As part of VA’s implementation of the Mission Act, the department released its long-awaited access standards on community care and urgent care that are expected to take effect in June of 2019 when the final regulations are published. These standards will guide when veterans can seek the care necessary to meet their needs, whether it is with VA or outside community providers. Lawmakers are expected to hold hearings on the new proposed rules in the coming weeks.
New Access Standards
VA has indicated that the eligibility criteria and final standards are based on an analysis of all the best practices in both the government and in the private sector, and then tailored to the needs of veteran patients. The new access standards are as follows:
- Access standards will be based on average drive time and appointment wait times
- For primary care, mental health, and non-institutional extended care services, VA is proposing a 30-minute average drive time standard
- For specialty care, VA is proposing a 60-minute average drive time standard
- VA is proposing appointment wait-time standards of 20 days for primary care, mental health care, and non-institutional extended care services, and, 28 days for specialty care from the date of request with certain exceptions
Eligible veterans who cannot access care within the above-mentioned standards will be able to choose between eligible community care providers and care at a VA medical facility. The new community access standards also address urgent (walk-in) care. Specifically, eligible veterans will have access to urgent care that gives them the choice to receive certain services when and where they need it. To access this new urgent care benefit, veterans will select a provider in VA’s community care network and while emergency appointments will require a copayment from veterans, VA will cover the bulk of the costs.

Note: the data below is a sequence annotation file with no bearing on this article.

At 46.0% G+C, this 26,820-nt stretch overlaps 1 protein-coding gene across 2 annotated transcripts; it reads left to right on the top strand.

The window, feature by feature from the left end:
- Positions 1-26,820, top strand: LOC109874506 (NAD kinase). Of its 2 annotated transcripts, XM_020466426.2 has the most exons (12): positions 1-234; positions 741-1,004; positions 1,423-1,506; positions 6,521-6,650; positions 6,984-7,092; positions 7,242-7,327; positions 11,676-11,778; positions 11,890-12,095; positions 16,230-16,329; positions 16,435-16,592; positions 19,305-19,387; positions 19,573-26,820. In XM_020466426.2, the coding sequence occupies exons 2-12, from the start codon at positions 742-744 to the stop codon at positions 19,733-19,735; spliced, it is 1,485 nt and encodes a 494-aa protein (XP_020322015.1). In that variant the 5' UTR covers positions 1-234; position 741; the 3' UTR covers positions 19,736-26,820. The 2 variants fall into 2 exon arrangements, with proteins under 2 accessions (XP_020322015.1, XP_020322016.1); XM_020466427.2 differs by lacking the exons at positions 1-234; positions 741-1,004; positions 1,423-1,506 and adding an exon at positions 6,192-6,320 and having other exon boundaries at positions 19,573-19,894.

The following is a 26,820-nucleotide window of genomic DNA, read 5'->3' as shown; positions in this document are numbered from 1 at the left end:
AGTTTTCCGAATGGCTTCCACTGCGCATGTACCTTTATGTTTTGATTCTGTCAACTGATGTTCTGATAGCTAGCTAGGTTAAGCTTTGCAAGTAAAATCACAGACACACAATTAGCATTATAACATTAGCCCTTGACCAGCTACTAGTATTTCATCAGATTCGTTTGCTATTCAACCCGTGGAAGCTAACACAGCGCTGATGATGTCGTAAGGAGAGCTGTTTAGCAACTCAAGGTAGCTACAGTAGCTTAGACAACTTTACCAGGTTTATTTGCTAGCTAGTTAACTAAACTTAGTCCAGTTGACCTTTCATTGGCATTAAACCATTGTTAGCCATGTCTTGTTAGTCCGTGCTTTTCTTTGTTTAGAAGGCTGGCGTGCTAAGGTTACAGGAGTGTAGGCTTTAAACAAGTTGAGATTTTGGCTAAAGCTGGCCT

Mission Act Access Standards vs. Choice Act Access Standards
The VA Mission Act’s community access standards will replace the 40-mile, 30-day guidelines that are currently in place under the Veterans Choice and Accountability Act of 2014 (Choice Act). This shift in standards could dramatically increase the number of outside health care appointments that VA will have to fund in the coming years. However, the Choice Act will likely continue until it is replaced by the Mission Act in June.
VA Healthcare Statistics
According to research and statistics, VA is giving veterans the power to choose the care they trust, and more veterans are choosing VA for healthcare than ever before. Since 2014, the number of annual appointments for VA care is up by 3.4 million, with over 58 million appointments in fiscal year 2018 alone. Additionally, surveys indicate that patient trust in VA has increased to 87.7 percent. VA reports that wait times are shorter than those in the private sector in primary care and two of three specialty care areas, as supported by a 2019 study published by the Journal of the American Medical Association (JAMA). The study compared wait times between VA and private-sector clinics in 15 major metropolitan areas for appointments in primary care, dermatology, cardiology, and orthopedics. For all specialties except orthopedics, VA wait times were similar to private-sector wait times in 2014, and were shorter in 2017. Furthermore, the average wait time in 2014 for a VA appointment in one of these specialties was 22.5 days, compared with 18.7 days for outside care physicians. This average wait time for VA treatment decreased to 17.7 days in 2017, but increased to 29.8 days for private-sector treatment.
Additional studies, including the 2018 Rand study and the 2018 Dartmouth study, found that the VA healthcare system “generally delivers higher-quality care than other health providers” and “VHA hospitals outperform non-VHA hospitals in most health care markets,” respectively.